Sep 19, 2018

How scooter startup investors justify their unicorn valuations

Illustration:Rebecca Zisser / Axios

E-scooter rental startups are facing strict limits and barriers in a number of cities, but venture capitalists still say their astronomical valuations for companies like Bird and Lime are reasonable.

The bottom line: Investors believe the restrictions are temporary.

Cities are in the studying phase, investors told Axios.

  • “I think it’s really hard for investors like me to not believe that over time regulations will loosen up,” DCM Ventures principal Kyle Lui, who led his firm’s investment in Lime.
  • And there are silver linings. “I think it will prevent a lot of new players potentially getting funded… The companies that have the proper funding will have the resources to do local lobbying,” Lui adds.
  • Caps can also help avoid the oversupply problem China saw with bike-sharing, says says Bird investor David Sacks.
  • Some cities like Santa Monica are using flexible caps based on scooter utilization levels, which could ensure reasonable supply and demand ratios, adds Sequoia Capital partner Roelof Botha, who led his firm's investment in Bird.

They believe San Francisco was an outlier when it didn't pick Bird or Lime for its pilot program.

And there's always the rest of the world, as both companies already are expanding outside the U.S.

  • Even a particular region can be adequate. “I don’t think Grin has aspirations to be global, they’re very focused on Latin America,” says Lui, whose firm also invested in the Mexico-based scooter startup. “You see a lot of highly successful local ride-sharing companies."

Still, some investors are waiting until cities more fully embrace scooters.

  • "It won’t be able to ramp up the way that Uber could,” says Menlo Ventures partner Shawn Carolan, who recently led his firm's investment in Skip. “It’s gonna be quick, but not ‘Uber quick.’”

Go deeper

Trump rules out quarantine in New York, New Jersey, Connecticut after pushback

President Trump on the White House grounds on Saturdya. Photo: Sarah Silbiger/Getty Images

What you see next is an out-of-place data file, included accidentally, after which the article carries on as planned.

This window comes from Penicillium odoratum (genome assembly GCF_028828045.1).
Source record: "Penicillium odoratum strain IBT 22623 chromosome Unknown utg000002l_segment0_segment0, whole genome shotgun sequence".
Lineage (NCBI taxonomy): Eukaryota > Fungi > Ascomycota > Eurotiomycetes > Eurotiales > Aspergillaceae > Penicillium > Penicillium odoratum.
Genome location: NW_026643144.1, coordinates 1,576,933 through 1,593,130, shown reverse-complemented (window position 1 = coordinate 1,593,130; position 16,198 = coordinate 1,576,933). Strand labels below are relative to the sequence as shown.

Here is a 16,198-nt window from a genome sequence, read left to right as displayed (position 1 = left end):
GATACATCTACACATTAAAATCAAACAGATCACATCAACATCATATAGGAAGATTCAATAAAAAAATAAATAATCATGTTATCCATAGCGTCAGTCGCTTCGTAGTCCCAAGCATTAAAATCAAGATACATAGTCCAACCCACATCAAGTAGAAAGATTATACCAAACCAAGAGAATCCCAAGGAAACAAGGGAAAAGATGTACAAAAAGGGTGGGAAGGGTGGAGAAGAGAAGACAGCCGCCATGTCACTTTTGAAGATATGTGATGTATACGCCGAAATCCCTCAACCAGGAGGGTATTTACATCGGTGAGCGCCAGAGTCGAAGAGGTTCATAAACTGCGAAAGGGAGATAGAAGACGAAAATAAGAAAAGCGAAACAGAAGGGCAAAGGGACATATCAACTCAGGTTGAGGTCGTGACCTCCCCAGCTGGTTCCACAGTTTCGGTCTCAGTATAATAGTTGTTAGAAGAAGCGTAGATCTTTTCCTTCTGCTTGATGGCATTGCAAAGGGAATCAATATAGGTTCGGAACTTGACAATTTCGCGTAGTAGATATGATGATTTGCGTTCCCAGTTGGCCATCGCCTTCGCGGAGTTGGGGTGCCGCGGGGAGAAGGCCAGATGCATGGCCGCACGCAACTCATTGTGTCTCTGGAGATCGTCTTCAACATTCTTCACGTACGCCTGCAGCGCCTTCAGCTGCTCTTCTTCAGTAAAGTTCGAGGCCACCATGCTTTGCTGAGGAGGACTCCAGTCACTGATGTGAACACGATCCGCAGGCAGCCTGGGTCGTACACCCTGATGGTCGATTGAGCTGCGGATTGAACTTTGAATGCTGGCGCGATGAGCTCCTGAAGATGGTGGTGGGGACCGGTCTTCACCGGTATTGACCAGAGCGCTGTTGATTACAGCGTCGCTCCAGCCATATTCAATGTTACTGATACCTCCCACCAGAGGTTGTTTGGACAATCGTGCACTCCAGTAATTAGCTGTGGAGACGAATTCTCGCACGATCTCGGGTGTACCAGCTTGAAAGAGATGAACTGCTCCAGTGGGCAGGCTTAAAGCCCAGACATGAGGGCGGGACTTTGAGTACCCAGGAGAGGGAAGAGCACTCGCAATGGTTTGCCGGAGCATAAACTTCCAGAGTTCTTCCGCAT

President Trump tweeted Saturday night that he's decided not to introduce quarantine enforcement measures fo New York, New Jersey and parts of Connecticut, but a "strong" travel advisory will be issued for those states.

Why it matters: The president said hours earlier he was considering the move to combat the rise in novel coronavirus cases. But he received pushback, most notably from New York Gov. Andrew Cuomo (D), who told CNN it would cause "chaos." "This would be a federal declaration of war on states," Cuomo added.

Go deeper: Updates on coronavirus in the U.S.

Trump weighs quarantine of New York, New Jersey, Connecticut

Data: The Center for Systems Science and Engineering at Johns Hopkins; Map: Andrew Witherspoon/Axios

President Trump said Saturday he's considering a short-term quarantine of New York, New Jersey and parts of Connecticut, which have already taken steps to help residents isolate. Gov. Andrew Cuomo reacted to Trump's comments by telling CNN, "This would be a federal declaration of war on states" and that it would cause "chaos."

The big picture: With more than 121,000 people infected, the U.S. has the most COVID-19 cases in the world, exceeding China and Italy, per data from Johns Hopkins. A second wave of American cities, including Boston, Detroit, New Orleans and Philadelphia, are reporting influxes of cases.

Go deeperArrowUpdated 34 mins ago - Health

Coronavirus dashboard

Illustration: Sarah Grillo/Axios

  1. Global: Total confirmed cases as of 7:30 p.m. ET: 660,706 — Total deaths: 30,652 — Total recoveries: 139,304.
  2. U.S.: Leads the world in cases. Total confirmed cases as of 7:30 p.m. ET: 121,478 — Total deaths: 2,026 — Total recoveries: 1,072.
  3. Federal government latest: President Trump is considering a quarantine on New York, parts of New Jersey and Connecticut.
  4. State updates: Alaska is latest state to issue a stay-at-home order — New York is trying to nearly triple its hospital capacity in less than a month and has moved its presidential primary to June 23. Some Midwestern swing voters that supported Trump's handling of the virus less than two weeks ago are now balking at his call for the U.S. to be "opened up" by Easter.
  5. World updates: In Spain, over 1,400 people were confirmed dead between Thursday to Saturday.
  6. 🚀 Space updates: OneWeb filed for bankruptcy amid the novel coronavirus pandemic.
  7. Hollywood: Tom Hanks and Rita Wilson have returned to U.S. after being treated for coronavirus.
  8. What should I do? Answers about the virus from Axios expertsWhat to know about social distancingQ&A: Minimizing your coronavirus risk
  9. Other resources: CDC on how to avoid the virus, what to do if you get it.

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